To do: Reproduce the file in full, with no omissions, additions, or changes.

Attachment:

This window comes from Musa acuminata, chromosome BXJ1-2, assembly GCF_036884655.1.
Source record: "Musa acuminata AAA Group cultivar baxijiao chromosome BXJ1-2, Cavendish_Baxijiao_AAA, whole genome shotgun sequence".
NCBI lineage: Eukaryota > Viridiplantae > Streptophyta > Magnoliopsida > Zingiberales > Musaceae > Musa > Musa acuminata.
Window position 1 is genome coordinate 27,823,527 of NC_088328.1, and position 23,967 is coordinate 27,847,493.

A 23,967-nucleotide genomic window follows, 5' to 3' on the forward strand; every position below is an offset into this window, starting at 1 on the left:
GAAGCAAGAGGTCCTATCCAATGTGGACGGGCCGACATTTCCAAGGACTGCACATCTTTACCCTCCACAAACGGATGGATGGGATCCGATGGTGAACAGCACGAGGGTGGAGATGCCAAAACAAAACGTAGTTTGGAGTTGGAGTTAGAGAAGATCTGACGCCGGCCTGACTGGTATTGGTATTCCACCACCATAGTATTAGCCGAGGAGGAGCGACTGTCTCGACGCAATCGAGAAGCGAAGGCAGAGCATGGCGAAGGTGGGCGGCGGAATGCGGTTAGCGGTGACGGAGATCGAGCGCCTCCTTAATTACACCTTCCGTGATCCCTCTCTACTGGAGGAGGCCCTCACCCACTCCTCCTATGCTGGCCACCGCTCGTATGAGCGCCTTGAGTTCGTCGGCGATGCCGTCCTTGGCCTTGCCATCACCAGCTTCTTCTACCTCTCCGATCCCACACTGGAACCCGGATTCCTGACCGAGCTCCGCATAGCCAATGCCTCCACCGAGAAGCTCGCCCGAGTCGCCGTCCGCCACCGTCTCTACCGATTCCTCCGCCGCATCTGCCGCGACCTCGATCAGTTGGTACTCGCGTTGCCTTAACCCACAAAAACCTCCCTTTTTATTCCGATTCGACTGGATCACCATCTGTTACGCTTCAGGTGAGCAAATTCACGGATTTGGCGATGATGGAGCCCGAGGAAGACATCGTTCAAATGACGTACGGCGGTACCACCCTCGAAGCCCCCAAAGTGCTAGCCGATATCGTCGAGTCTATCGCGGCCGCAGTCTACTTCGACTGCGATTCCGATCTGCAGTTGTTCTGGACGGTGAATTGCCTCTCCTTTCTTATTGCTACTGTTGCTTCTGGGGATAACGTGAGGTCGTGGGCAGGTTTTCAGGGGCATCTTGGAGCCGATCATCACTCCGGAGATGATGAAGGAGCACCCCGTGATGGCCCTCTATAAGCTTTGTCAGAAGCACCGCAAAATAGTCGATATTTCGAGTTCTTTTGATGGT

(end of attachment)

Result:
This window comes from Musa acuminata, chromosome BXJ1-2, assembly GCF_036884655.1.
Source record: "Musa acuminata AAA Group cultivar baxijiao chromosome BXJ1-2, Cavendish_Baxijiao_AAA, whole genome shotgun sequence".
NCBI lineage: Eukaryota > Viridiplantae > Streptophyta > Magnoliopsida > Zingiberales > Musaceae > Musa > Musa acuminata.
Window position 1 is genome coordinate 27,823,527 of NC_088328.1, and position 23,967 is coordinate 27,847,493.

A 23,967-nucleotide genomic window follows, 5' to 3' on the forward strand; every position below is an offset into this window, starting at 1 on the left:
GAAGCAAGAGGTCCTATCCAATGTGGACGGGCCGACATTTCCAAGGACTGCACATCTTTACCCTCCACAAACGGATGGATGGGATCCGATGGTGAACAGCACGAGGGTGGAGATGCCAAAACAAAACGTAGTTTGGAGTTGGAGTTAGAGAAGATCTGACGCCGGCCTGACTGGTATTGGTATTCCACCACCATAGTATTAGCCGAGGAGGAGCGACTGTCTCGACGCAATCGAGAAGCGAAGGCAGAGCATGGCGAAGGTGGGCGGCGGAATGCGGTTAGCGGTGACGGAGATCGAGCGCCTCCTTAATTACACCTTCCGTGATCCCTCTCTACTGGAGGAGGCCCTCACCCACTCCTCCTATGCTGGCCACCGCTCGTATGAGCGCCTTGAGTTCGTCGGCGATGCCGTCCTTGGCCTTGCCATCACCAGCTTCTTCTACCTCTCCGATCCCACACTGGAACCCGGATTCCTGACCGAGCTCCGCATAGCCAATGCCTCCACCGAGAAGCTCGCCCGAGTCGCCGTCCGCCACCGTCTCTACCGATTCCTCCGCCGCATCTGCCGCGACCTCGATCAGTTGGTACTCGCGTTGCCTTAACCCACAAAAACCTCCCTTTTTATTCCGATTCGACTGGATCACCATCTGTTACGCTTCAGGTGAGCAAATTCACGGATTTGGCGATGATGGAGCCCGAGGAAGACATCGTTCAAATGACGTACGGCGGTACCACCCTCGAAGCCCCCAAAGTGCTAGCCGATATCGTCGAGTCTATCGCGGCCGCAGTCTACTTCGACTGCGATTCCGATCTGCAGTTGTTCTGGACGGTGAATTGCCTCTCCTTTCTTATTGCTACTGTTGCTTCTGGGGATAACGTGAGGTCGTGGGCAGGTTTTCAGGGGCATCTTGGAGCCGATCATCACTCCGGAGATGATGAAGGAGCACCCCGTGATGGCCCTCTATAAGCTTTGTCAGAAGCACCGCAAAATAGTCGATATTTCGAGTTCTTTTGATGGT